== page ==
Mob Forces Chinese-American Pastor Out of Home After ‘Dissident’ Billionaire Death Threats

Pastor Bob Fu, founder and president of ChinaAid Association testifies before the US House Foreign Affairs Committee, Africa, Global Health, and Human Rights Subcommittee hearing on "Chen Guangcheng: His Case, Cause, Family, and Those Who are Helping Him," May 15, 2012 on Capitol Hill In Washington, DC.AFP PHOTO/Karen BLEIER (Photo …
KAREN BLEIER/AFP/GettyImages

The founder of Chinese Christian human rights group China Aid, Pastor Bob Fu, is in hiding with his family this week following calls by a Chinese billionaire to kill him and a “protest” outside his Texas home.

Guo Wengui, an alleged real estate mogul with a history of close ties to the Chinese Communist Party prior to his public defection, rebranded himself in 2017 as a “dissident” ready to expose the corruption and criminal behavior of his former allies. Working out of a luxury Manhattan penthouse on a tourist visa, Guo built up a following as a blogger and video content creator under the alias “Miles Kwok.” He has since established a media company named GTV that he uses to disseminate Mandarin-language videos featuring his political commentary. A Wall Street Journal report published in August revealed that federal authorities are investigating how Guo generated $300 million for the GTV project and at least two major banks have frozen assets related to it.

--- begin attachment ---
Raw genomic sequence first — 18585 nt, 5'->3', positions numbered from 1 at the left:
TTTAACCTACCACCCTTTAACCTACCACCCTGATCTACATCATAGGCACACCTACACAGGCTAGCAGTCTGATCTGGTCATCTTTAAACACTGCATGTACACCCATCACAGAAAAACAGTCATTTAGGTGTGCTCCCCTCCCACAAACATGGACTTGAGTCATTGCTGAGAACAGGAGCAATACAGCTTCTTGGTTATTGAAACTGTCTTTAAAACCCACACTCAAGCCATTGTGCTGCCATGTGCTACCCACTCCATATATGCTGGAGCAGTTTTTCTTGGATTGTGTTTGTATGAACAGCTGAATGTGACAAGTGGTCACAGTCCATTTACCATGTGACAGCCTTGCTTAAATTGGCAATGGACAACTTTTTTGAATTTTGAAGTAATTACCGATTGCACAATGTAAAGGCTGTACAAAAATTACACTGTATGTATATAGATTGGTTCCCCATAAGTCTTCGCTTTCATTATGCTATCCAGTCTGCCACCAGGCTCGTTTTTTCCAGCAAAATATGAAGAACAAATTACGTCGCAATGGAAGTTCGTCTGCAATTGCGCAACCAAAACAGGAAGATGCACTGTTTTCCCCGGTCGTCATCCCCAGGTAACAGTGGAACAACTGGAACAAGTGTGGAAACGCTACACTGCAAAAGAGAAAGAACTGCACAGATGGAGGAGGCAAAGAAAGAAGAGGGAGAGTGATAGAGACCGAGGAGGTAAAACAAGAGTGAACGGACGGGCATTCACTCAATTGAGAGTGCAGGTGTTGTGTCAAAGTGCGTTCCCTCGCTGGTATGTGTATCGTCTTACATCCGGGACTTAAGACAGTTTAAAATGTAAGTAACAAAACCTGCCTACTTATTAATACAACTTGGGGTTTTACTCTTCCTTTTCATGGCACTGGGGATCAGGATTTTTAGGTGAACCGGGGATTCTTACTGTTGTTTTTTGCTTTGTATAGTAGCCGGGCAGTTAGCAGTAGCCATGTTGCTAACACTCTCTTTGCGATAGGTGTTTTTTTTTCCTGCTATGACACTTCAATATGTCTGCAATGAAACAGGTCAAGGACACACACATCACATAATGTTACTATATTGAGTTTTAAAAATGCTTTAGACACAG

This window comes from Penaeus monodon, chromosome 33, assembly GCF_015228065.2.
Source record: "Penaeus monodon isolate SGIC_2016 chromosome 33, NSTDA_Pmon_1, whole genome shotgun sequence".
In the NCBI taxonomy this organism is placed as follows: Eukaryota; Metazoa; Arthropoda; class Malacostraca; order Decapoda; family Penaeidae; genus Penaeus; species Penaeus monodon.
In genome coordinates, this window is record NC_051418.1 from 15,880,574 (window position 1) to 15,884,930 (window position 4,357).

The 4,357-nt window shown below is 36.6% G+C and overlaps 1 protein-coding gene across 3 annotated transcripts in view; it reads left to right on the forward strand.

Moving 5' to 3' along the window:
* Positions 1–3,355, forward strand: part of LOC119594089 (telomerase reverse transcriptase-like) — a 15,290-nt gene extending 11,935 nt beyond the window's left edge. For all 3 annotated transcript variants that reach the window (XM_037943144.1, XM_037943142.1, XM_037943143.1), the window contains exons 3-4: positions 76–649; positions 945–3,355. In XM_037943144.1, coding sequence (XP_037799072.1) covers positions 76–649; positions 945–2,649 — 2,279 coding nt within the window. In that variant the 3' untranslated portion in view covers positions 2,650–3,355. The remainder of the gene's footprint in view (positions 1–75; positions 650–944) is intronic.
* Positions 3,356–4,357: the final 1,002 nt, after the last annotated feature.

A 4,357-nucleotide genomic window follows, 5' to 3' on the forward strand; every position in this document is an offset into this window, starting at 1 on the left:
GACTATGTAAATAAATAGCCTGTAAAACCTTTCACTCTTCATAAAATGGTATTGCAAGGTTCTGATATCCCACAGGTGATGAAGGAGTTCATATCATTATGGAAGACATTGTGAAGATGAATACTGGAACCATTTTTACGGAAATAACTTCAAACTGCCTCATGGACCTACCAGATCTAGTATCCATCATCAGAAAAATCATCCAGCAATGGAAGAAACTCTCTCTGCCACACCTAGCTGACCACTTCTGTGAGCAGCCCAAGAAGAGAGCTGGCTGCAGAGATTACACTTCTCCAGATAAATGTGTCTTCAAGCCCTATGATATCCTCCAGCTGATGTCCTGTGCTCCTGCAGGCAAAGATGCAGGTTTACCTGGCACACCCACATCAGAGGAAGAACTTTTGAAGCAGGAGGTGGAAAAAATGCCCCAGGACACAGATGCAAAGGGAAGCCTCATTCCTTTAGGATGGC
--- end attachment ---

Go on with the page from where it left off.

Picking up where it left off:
Through GTV, China Aid asserted, Guo has begun to personally target Fu, claiming he is a Communist Party plant infiltrating the Christian exile community. GTV appears to have first targeted Fu in January, accusing him of “human trafficking,” a claim for which no public evidence exists.

Fu is the founder of China Aid, a nonprofit that offers support to persecuted Chinese Christians and raises awareness regarding specific acts by the Communist Party to erase Christianity from the country. Estimates suggest China is home to as many as 97 million Christians, more than the number of formal members of the Communist Party.

Fu and his wife are former political prisoners, imprisoned in 1996 for openly practicing Christianity (“illegal evangelism”); Fu personally participated in the June 1989 Tiananmen Square protests. The pastor commonly attends events in favor of religious freedom in China and has not been the focus of any significant controversy in his career as an activist.

According to the Midland Reporter-Telegram, Fu’s hometown newspaper, an independent translation of several Guo GTV videos show that he has openly called for his followers to kill Fu. Guo reportedly called for a “global kill cheaters campaign” to kill people like Fu, who he claimed was a communist.

“We will fully support our comrades who take actions to kill those cheaters,” Guo said.

Some appear to have responded to Guo’s call. A mob of Guo fans appeared in front of Fu’s home in late September, a week after Guo released his first rap single, and then again on Monday. In a statement, China Aid explained the situation.

“China Aid Association acknowledges and denounces the accusations and calls for violence against President and Founder, Pastor Bob Fu. On September 26, 2020, protesters arrived outside of Fu’s house. He was out of town, but his wife and children were home,” the statement read. “Since then, the number of protestors has continued to increase as well as the calls for violence. On Monday, October 5, it escalated when a bus of over 50 protesters showed up outside his home.”